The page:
The examples described in the news story above are probably familiar to all of us: ‘Who’s going to take out the trash?’ was one of them. Or: ‘whose turn is it to clean the bathroom?’. The tendency to have these thoughts seem to somewhat limit us as humans. And often, I suppose, it’s simply a matter of who’s ‘right’ about something.
So back to my dinner experience. There was a wild discussion about whether – I forget what – is healthy for the dog or not. Everyone at the table had read something different. Everyone knew for sure. Even my youngest, at three years old, had an opinion. At some point, someone had the idea to ask a certain electronic device that has an answer for (almost) everything. Let’s call it Alexa, Siri or Bixby.
The voice had an answer ready within a few seconds and the heated discussion, which could also be called an annoying argument, came suddenly to an end. Everyone was satisfied and believed the voice. She had to know, because she had access to the knowledge of the whole planet. But perhaps more importantly, the voice was a completely neutral participant in our dispute – without ego or pride. Alexa, Siri and Bixby don’t care if they are right – or wrong. A crazy thought occurred to me. Could it be possible that the household robot we are developing at Neura could have a use that we haven’t even thought of yet? At Neura, we always think of the annoying and boring everyday tasks that a household robot will soon take away from us: bathroom cleaning and tidying up, for example. And now I realize that such a robot also has the potential to be a dispute mediator or – to put it in highly scientific terms – a mediator for us humans.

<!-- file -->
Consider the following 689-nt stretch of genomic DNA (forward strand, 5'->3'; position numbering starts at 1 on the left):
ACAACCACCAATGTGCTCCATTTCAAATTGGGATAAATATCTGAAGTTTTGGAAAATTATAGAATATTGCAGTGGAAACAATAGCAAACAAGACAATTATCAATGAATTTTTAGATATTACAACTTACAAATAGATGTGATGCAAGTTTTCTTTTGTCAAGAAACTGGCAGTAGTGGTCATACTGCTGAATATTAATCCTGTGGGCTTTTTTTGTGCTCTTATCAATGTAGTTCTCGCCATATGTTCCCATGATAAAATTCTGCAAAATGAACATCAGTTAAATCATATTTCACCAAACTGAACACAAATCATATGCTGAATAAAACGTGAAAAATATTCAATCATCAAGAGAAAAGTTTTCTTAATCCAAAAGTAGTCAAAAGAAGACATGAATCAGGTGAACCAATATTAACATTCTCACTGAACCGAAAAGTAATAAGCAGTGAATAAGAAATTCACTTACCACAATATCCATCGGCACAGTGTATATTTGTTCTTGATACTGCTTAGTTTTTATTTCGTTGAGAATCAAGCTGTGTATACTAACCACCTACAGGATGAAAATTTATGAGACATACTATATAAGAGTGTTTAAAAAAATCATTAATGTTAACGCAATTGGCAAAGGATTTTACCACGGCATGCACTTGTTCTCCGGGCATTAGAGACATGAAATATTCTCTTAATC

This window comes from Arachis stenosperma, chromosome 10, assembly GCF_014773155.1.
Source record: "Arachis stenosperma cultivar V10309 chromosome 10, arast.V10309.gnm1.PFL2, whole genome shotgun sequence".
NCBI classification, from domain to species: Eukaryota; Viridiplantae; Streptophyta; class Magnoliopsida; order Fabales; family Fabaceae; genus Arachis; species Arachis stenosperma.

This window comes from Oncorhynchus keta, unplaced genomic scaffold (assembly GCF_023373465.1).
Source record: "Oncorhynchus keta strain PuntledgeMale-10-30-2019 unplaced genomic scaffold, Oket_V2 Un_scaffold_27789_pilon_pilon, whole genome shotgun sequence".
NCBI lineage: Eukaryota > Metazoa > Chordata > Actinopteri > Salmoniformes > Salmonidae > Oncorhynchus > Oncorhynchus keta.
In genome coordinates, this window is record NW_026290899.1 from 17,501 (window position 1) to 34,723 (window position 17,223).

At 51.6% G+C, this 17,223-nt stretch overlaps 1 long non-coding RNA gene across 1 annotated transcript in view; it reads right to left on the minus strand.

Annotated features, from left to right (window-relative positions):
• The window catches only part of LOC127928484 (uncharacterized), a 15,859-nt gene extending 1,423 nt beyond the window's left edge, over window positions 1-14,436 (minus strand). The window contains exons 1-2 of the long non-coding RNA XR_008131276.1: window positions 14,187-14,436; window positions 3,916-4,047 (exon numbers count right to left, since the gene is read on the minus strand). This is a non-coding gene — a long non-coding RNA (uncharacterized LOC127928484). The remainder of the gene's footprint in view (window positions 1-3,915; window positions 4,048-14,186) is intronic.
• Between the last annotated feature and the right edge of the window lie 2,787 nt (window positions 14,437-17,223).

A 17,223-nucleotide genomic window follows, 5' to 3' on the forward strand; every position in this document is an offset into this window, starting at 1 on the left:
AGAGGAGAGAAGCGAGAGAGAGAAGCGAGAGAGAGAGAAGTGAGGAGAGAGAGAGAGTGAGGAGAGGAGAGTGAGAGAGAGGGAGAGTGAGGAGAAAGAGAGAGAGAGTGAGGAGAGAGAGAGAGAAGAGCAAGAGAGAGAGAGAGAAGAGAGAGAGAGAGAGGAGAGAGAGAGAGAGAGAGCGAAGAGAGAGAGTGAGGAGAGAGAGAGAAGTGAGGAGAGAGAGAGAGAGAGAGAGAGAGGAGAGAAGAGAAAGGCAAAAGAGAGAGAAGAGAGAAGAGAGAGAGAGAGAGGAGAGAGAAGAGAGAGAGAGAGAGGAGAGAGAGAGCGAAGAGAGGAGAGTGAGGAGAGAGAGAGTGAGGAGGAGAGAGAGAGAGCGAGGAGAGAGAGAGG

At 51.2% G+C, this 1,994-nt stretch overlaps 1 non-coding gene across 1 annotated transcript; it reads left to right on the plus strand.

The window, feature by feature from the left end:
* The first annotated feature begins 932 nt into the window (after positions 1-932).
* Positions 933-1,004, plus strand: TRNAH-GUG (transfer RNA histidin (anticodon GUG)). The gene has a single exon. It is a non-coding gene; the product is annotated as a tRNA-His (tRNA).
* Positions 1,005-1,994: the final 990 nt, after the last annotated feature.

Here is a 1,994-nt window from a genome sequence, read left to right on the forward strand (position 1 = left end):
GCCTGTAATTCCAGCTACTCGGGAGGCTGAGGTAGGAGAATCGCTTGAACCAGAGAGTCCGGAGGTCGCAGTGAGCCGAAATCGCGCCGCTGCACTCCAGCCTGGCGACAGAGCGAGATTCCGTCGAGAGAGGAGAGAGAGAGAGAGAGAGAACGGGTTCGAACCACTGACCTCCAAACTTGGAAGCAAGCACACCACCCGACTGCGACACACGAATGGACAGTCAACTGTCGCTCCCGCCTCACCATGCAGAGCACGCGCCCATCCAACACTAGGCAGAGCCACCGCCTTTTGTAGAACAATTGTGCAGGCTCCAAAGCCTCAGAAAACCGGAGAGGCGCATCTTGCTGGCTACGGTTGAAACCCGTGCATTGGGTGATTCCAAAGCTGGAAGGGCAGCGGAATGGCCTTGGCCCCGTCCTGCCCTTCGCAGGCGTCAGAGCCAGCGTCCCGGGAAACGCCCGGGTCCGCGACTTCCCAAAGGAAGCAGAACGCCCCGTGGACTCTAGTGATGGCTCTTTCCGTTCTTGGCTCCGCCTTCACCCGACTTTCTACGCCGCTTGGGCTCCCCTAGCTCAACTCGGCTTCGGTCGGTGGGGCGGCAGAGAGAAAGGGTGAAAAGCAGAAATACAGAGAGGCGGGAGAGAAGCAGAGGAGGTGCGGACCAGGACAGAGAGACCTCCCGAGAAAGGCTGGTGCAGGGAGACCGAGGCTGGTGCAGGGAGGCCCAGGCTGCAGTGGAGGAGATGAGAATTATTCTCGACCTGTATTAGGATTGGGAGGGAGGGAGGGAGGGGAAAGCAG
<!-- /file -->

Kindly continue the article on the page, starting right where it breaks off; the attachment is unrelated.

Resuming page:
So maybe we’re not just developing a practical helper for everyday life, maybe we’re also contributing to people arguing less and relationships lasting longer. I find myself smiling contentedly and looking forward to the future as our plane breaks through the cloud cover and I can gaze into the expanse of a beautiful blue sky. Now I can finally get on with my work.